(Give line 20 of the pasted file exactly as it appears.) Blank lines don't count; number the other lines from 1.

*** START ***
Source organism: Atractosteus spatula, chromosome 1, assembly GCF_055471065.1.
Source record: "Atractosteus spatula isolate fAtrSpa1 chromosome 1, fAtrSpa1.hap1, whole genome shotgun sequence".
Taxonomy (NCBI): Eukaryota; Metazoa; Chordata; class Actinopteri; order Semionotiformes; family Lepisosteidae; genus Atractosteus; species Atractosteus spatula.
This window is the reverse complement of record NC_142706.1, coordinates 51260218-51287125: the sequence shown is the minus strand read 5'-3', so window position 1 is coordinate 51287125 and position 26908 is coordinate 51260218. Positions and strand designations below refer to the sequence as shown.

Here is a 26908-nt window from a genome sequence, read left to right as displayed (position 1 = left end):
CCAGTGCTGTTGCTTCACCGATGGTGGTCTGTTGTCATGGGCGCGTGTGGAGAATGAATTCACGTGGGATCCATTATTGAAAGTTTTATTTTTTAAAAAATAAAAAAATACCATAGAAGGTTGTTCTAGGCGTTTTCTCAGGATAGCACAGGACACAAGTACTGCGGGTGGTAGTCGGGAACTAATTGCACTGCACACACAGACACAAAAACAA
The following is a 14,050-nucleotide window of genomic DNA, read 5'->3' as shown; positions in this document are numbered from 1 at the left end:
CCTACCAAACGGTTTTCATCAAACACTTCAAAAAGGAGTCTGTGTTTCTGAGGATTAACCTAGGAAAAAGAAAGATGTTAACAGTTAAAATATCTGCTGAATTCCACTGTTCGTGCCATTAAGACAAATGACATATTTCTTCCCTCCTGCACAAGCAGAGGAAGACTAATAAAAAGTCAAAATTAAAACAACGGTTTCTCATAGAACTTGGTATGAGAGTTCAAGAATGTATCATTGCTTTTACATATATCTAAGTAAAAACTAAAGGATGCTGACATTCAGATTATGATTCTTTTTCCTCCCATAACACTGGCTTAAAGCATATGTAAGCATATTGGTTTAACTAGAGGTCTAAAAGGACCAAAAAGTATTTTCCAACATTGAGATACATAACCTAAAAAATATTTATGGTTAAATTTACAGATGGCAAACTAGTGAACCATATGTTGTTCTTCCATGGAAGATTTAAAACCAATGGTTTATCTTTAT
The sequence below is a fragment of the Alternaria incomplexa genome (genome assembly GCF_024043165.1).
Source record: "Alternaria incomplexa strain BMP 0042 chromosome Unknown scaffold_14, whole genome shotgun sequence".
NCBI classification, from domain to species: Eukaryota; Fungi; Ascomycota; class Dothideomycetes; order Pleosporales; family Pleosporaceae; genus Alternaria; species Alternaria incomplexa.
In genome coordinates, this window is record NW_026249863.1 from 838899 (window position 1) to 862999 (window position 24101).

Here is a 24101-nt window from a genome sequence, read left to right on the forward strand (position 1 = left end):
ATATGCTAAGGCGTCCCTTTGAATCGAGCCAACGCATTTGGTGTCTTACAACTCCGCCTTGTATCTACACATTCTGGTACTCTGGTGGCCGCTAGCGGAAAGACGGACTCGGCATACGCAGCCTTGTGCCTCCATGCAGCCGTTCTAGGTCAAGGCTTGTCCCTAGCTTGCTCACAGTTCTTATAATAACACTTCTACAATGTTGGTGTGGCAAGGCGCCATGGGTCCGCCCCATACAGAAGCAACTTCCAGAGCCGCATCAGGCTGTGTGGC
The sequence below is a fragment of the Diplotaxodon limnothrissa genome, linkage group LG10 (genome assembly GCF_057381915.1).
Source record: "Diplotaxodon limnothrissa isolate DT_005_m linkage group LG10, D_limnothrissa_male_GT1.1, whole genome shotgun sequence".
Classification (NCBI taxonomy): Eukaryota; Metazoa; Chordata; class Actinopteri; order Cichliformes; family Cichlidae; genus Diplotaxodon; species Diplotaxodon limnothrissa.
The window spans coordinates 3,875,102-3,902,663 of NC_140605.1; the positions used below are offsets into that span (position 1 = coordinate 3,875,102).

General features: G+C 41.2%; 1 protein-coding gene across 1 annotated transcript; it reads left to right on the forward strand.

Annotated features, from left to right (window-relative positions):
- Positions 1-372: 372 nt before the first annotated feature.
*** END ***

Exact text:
Annotated features, from left to right (window-relative positions):